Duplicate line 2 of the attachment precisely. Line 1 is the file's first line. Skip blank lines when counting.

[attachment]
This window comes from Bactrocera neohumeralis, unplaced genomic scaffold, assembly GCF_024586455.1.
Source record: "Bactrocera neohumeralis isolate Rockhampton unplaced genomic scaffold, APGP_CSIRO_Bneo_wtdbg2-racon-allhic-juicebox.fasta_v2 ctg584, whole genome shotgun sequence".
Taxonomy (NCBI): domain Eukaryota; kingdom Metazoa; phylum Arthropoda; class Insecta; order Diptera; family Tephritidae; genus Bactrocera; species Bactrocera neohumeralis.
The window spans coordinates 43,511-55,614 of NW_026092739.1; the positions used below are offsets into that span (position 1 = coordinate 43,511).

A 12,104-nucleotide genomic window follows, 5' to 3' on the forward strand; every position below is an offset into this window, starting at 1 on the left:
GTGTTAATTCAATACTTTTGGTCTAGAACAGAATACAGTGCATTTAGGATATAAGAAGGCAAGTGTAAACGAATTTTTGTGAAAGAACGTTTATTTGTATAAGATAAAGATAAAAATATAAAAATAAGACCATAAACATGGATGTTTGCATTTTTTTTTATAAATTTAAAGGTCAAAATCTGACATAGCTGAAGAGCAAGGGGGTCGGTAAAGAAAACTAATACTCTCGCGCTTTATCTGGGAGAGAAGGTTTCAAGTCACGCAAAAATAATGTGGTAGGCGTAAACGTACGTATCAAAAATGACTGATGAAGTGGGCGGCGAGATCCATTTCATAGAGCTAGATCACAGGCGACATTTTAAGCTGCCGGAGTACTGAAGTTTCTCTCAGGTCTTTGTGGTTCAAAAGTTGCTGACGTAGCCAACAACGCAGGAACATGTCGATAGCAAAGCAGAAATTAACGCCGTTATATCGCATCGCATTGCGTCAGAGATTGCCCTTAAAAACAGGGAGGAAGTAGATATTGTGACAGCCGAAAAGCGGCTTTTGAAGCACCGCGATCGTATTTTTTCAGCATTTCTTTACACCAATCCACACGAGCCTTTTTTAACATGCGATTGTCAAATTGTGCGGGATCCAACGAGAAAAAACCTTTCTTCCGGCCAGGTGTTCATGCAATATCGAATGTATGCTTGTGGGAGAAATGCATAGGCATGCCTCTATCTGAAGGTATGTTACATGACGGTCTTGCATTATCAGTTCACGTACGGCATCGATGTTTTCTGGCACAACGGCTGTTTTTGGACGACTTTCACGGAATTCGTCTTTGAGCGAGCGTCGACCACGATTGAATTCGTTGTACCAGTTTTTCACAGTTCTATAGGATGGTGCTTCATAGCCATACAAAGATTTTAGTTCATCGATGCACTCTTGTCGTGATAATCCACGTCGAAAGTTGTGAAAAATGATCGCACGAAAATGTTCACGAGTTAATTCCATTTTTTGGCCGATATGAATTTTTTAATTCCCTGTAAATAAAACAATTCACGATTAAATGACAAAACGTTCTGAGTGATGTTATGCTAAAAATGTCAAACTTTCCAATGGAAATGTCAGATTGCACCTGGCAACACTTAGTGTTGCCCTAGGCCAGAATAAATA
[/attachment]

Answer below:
Source record: "Bactrocera neohumeralis isolate Rockhampton unplaced genomic scaffold, APGP_CSIRO_Bneo_wtdbg2-racon-allhic-juicebox.fasta_v2 ctg584, whole genome shotgun sequence".